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Medical Surgical Nursing (MSN)PYOTHORAX OR EMPYEMA


PYOTHORAX OR EMPYEMA – Stages, Etiology and Risk Factors, Types, Signs and Symptoms, Diagnostic Evaluation and Management

  • Empyema is a collection of pus (dead cells and infected fluid) inside a body cavity. Usually, this term refers to pus inside the pleural cavity, or ‘pleural space’. The pleural cavity is the thin space between the surface of your lungs and the inner lining of chest wall
  • Pleural empyema, also known as pyothorax or purulent pleuritis, is an accumulation of pus in the pleural cavity that can develop when bacteria invade the pleural space, usually in the context of a pneumonia


There are three stages:

  • Exudative: when there is an increase in pleural fluid with or without the presence of pus
  • Fibrinopurulent: when fibrous septa form localized pus pockets
  • Organizing stage: when there is scarring of the pleura membranes with possible inability of the lung to expand


  • It is the complication of the other medical conditions
  • Bacteria, fungi
  • Lung infections
  • After surgery of lung
  • COPD
  • Lung cancer
  • Procedure like thoracentesis


There are two classes of empyema: simple and complex

Simple Empyema

  • Simple empyema is seen early in the course of the illness. In simple empyema, pus is present, but it is free flowing. Treatment at the simple stage is best, because the pleural cavity can easily be drained

Complex Empyema

  • In complex empyema, the inflammation is more severe. The longer the patient have empyema that is left untreated, the greater the chance that it will develop complex empyema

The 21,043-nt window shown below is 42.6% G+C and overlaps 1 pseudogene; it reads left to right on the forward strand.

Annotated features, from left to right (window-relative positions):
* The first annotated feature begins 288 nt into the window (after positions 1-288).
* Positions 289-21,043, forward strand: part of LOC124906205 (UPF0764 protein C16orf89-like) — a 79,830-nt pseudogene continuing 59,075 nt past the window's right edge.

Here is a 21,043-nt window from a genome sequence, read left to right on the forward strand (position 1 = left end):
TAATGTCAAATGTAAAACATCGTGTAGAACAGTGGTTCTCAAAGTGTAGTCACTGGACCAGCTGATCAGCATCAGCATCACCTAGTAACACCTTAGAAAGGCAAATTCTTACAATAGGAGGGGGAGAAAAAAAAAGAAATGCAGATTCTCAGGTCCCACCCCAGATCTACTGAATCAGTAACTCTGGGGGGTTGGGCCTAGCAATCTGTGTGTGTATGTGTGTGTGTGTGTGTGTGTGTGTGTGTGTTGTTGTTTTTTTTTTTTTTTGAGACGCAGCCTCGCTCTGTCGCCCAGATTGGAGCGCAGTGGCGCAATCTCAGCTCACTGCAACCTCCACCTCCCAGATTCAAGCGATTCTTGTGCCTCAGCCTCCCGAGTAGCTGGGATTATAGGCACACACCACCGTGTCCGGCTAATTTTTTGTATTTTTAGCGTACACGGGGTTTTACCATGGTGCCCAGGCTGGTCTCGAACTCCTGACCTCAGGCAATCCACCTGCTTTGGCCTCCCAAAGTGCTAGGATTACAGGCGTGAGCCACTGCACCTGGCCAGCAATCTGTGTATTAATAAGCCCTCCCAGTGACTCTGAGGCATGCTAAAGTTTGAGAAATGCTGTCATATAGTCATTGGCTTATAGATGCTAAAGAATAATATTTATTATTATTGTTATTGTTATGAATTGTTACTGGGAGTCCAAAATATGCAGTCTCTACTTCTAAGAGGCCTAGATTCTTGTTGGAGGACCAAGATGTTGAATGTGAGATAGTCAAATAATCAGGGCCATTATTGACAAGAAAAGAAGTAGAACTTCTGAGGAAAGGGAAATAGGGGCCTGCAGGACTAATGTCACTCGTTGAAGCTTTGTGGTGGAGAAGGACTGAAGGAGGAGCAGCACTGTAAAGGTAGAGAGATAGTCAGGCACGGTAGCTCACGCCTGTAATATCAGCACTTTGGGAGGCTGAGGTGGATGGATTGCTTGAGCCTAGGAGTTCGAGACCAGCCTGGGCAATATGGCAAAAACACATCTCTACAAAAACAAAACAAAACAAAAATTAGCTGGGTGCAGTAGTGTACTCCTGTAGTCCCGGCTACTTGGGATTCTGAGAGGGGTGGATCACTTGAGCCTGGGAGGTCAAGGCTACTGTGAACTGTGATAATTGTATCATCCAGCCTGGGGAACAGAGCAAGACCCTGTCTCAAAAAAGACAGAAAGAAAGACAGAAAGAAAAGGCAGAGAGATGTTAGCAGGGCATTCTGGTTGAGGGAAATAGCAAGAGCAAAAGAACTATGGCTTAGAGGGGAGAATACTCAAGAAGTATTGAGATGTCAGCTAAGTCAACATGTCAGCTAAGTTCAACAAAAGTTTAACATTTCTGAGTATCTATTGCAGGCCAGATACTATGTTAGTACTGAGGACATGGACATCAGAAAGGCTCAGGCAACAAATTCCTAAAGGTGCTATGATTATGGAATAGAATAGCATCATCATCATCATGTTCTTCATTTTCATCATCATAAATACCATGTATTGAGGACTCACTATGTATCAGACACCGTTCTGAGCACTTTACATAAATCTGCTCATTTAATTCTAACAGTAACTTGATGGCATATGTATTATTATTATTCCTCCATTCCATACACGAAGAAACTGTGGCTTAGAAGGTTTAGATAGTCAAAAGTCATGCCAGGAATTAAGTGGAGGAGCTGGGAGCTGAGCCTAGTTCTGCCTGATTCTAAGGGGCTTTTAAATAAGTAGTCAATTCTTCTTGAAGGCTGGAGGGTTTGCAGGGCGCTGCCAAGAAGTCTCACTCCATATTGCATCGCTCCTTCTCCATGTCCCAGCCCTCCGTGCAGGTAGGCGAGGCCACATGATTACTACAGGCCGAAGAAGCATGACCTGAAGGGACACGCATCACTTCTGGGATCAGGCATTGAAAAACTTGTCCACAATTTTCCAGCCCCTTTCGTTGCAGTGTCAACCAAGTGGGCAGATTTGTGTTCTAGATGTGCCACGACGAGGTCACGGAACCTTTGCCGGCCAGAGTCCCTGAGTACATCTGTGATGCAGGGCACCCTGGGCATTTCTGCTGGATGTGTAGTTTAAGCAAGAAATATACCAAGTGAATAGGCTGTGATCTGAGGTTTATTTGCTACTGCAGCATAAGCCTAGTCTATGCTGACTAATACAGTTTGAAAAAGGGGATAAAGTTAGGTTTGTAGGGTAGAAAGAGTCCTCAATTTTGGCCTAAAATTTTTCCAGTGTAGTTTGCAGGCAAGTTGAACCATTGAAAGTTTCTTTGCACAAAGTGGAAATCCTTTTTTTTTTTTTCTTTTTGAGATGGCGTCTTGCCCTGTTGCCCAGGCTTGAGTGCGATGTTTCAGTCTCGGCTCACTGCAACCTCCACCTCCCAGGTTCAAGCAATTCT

• In cases of severe inflammation, body forms lots of scar tissue in the pleural space. Formation of scar tissue causes the cavity to become divided into multiple, smaller cavities. This is called loculation. Loculation creates complications, because infected areas that have been walled off can be difficult to drain. Complete drainage of pus from the pleural cavity is essential for treatment


  • Fever
  • Cough
  • Shortness of breath
  • Pleurisy: pleurisy is chest pain that occurs when you breathe and is caused by inflammation
  • The shortness of breath experienced by patients with empyema occurs when the lungs cannot fully expand
  • Fatigue
  • Loss of appetite
  • Weight loss
  • The most severe signs of empyema are associated with sepsis (the presence of bacteria in the blood).
  • Signs of sepsis include high fever, chills, rapid breathing, a fast heart rate, and low blood pressure. Sepsis is life-threatening and requires emergency treatment


Diagnosis of empyema begins with a complete medical history and physical examination. Tests that are useful for diagnosing empyema include:

  • Blood tests, such as:

Blood cultures (to identify what bacterium or organism is causing the infection)

C-reactive protein (CRP) (elevated levels are seen in inflammatory conditions)

White blood cell count (WBC) (elevated levels in inflammatory and infectious conditions)

  • X-ray (to diagnose pneumonia, lung abscess document fluid accumulation)
  • Thoracentesis (aspiration of pleural fluid for microscopic examination and testing)
  • Thoracic ultrasound (use of sound waves to tell if loculations are present)
  • CAT scan of the chest (use of computerized X-ray analysis to evaluate the lungs and pleural space)


  • Empyema is treated with intravenous antibiotics, such as cephalosporins, metronidazole, and penicillins with beta-lactamase (ampicillin/sulbactam). Clindamycin can be used for patients who are allergic to penicillin
  • Fluids lost, due to lack of appetite and fever, are replaced, and medications such as acetaminophen
  • Pleural fluid drainage: a chest tube is used to drain pus from the pleural space and allow the lungs to expand normally
PYOTHORAX OR EMPYEMA – Stages, Etiology and Risk Factors, Types, Signs and Symptoms, Diagnostic Evaluation and Management
PYOTHORAX OR EMPYEMA – Stages, Etiology and Risk Factors, Types, Signs and Symptoms, Diagnostic Evaluation and Management
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